3. A womanist approach to biblical interpretation starts by acknowledging the ways our society and many churches still contain "interlocking and interactive structures of domination" which are "characterized by white patriarchal privilege and undergirded by white supremacist ideologies" (44). Douglas also points out that "to be marginalized is not to be powerless... Rather, it signals a certain liberating agency that has several implications for biblical interpretation in our complicated world” (44).

  4. People who exist on the margins of society and church have an epistemological advantage, a way of knowing, "that is fundamental to creating a just society and church” (45). Those on the underside are least likely "to be deceived into thinking that certain systems and structures of domination are not inherently evil but can be mended to be more just" (45). This is in contrast to those who are still outsiders but are able to exist within those structures who might be tempted to protect whatever small amount of privilege/power they have. Because of this, the underside can more clearly see "the radical and revolutionary change required to ensure that all human beings have access to what is needed to live and to fulfill our full human potential” (45). This is similar to what Gustavo Gutiérrez suggested about there being a “preferential option for the poor” because they are perhaps better able to understand the revelation of God (45).

  5. In order to listen and learn from the underside, we must name our own points of privilege so we can even recognize "that our vantage point may indeed not be the best vantage point from which to engage the biblical witness to God" (46). This frees us to appreciate these other perspectives.

  6. Since various biblical texts "lend themselves to oppressive interpretations", we need to adopt a “hermeneutic of suspicion” as we interpret the Bible (46):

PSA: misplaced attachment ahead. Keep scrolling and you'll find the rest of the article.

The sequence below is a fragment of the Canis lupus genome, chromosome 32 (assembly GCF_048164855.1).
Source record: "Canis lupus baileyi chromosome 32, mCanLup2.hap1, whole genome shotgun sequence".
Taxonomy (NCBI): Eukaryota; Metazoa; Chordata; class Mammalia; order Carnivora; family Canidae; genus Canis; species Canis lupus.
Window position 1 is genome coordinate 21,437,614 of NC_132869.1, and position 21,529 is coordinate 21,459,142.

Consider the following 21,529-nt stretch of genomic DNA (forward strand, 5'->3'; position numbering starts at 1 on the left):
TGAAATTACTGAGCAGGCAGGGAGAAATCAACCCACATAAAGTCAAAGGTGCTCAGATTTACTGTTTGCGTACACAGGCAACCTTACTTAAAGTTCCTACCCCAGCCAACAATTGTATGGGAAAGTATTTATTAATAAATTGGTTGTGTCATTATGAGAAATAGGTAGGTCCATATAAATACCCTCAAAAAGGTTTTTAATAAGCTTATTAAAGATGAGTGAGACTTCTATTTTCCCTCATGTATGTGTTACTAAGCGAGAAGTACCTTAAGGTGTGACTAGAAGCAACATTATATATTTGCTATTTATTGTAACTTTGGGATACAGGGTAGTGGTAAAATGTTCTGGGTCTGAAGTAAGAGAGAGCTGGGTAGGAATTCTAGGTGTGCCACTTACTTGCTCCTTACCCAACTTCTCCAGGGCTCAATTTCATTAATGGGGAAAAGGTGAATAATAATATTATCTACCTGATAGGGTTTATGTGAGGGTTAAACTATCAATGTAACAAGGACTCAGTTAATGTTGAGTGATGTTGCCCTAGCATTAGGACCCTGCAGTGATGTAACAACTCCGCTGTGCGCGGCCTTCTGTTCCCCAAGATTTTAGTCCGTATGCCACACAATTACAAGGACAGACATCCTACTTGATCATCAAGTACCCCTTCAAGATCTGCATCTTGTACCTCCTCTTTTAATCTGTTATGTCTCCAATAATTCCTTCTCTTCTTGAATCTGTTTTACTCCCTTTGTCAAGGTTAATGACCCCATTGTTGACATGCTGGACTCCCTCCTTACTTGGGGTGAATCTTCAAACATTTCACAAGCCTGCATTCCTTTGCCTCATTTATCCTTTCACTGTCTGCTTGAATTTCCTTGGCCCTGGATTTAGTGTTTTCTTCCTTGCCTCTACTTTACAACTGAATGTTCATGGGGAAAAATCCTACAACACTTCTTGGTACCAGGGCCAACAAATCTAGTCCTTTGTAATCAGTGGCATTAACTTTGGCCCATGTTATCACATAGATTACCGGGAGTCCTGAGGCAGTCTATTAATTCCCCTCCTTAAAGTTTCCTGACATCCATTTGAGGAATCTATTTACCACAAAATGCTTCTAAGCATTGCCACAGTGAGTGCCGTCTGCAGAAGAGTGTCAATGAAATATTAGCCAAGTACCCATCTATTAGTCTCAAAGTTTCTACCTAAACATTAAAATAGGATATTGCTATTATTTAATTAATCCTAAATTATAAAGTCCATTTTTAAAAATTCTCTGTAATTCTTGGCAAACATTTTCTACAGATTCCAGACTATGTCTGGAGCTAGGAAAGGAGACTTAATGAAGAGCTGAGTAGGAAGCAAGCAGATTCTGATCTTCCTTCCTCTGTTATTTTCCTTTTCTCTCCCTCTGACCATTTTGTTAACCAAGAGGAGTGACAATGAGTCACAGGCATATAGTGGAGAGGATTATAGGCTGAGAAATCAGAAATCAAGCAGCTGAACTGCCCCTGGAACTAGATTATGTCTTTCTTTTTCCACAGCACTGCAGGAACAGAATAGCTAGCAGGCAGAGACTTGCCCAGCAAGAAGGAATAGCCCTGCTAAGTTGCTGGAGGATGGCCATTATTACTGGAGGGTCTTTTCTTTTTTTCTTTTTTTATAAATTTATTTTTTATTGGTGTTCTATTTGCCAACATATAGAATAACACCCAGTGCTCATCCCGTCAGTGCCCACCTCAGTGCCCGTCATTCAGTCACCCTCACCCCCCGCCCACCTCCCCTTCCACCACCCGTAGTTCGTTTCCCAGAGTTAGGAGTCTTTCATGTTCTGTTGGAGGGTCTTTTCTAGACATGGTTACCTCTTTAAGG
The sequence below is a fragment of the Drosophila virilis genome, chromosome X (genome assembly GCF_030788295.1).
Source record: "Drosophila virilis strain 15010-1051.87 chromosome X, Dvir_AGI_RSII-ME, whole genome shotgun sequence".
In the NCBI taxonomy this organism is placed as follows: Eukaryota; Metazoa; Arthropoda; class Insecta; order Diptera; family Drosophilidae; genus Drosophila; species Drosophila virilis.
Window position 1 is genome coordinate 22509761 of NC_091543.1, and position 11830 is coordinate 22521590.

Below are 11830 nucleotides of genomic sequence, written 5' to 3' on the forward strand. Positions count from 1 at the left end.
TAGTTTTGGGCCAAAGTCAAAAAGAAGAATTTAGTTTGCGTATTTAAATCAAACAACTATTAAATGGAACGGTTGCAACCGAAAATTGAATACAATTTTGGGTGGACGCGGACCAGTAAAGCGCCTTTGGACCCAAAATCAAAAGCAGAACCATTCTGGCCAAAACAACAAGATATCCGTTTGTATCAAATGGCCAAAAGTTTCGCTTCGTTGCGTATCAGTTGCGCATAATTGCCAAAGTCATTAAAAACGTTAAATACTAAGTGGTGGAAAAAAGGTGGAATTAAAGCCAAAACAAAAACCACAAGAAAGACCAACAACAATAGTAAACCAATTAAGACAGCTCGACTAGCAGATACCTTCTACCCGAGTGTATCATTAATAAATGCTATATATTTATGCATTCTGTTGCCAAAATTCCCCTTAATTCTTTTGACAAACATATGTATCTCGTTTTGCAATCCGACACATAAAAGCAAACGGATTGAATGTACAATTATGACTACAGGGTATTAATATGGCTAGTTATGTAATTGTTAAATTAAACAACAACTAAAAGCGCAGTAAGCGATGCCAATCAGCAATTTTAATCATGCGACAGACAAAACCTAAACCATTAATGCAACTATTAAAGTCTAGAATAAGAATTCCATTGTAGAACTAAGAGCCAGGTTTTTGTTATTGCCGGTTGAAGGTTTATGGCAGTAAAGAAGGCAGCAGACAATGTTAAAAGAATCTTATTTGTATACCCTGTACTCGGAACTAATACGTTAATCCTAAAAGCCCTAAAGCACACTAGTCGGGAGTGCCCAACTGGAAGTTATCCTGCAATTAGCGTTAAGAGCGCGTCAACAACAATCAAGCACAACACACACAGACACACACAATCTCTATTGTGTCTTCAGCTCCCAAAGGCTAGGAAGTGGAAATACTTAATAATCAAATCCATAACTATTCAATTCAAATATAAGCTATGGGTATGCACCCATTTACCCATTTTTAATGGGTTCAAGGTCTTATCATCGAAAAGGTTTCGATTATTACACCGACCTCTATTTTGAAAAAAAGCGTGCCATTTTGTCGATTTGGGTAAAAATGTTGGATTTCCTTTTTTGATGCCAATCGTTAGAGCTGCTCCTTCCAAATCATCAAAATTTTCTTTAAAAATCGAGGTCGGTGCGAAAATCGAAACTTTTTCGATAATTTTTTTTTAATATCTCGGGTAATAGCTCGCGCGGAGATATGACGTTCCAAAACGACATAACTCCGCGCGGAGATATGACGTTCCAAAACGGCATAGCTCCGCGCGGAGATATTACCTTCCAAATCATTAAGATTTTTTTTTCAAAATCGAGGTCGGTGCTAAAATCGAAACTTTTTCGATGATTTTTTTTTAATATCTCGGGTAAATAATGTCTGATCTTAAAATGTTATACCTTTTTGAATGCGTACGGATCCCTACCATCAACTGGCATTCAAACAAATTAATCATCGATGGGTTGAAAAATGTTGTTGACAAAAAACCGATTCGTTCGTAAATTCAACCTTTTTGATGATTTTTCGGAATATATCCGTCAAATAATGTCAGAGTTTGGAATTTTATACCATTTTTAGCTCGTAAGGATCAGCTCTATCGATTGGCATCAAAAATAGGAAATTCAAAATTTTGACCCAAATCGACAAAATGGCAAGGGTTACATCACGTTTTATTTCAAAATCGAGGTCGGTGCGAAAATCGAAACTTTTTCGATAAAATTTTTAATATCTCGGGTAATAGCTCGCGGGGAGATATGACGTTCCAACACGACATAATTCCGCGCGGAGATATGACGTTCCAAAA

"Inasmuch as any text or interpretation of a text diminishes the life and freedom of any people, then those texts and/or interpretations must be held under “suspicion,” critically reevaluated, and perhaps lose authority. We must fundamentally denounce any attempts to use the Bible in ways that terrorize others, such as women or gay and lesbian persons. Moreover, the perspective of “the least of these,” those who feel the “terror” of a particular text or interpretation, is the adjudicating perspective in this regard.” (46)
  7. It is imperative that we recognize the impact and consequences that our use of the Bible and our theology can have on people's lives. The Bible can be used "as a weapon of oppression or a source of liberation" (46). Therefore, we must do biblical interpretation not only with humility but also with the firm commitment "to nurture a liberating, not terrorizing, biblical tradition” (46).
Works Cited

Douglas, Kelly Brown. “Marginalized People, Liberating Perspectives: A Womanist Approach to Biblical Interpretation” in I Found God in Me: A Womanist Biblical Hermeneutics Reader. Edited by Mitzi J. Smith, Eugene, OR: Cascade, 2015.


This is part of my final project for "Womanist Interpretation of the Hebrew Bible.":

Key Terms in Womanist Bible Interpretation

Other essay summaries: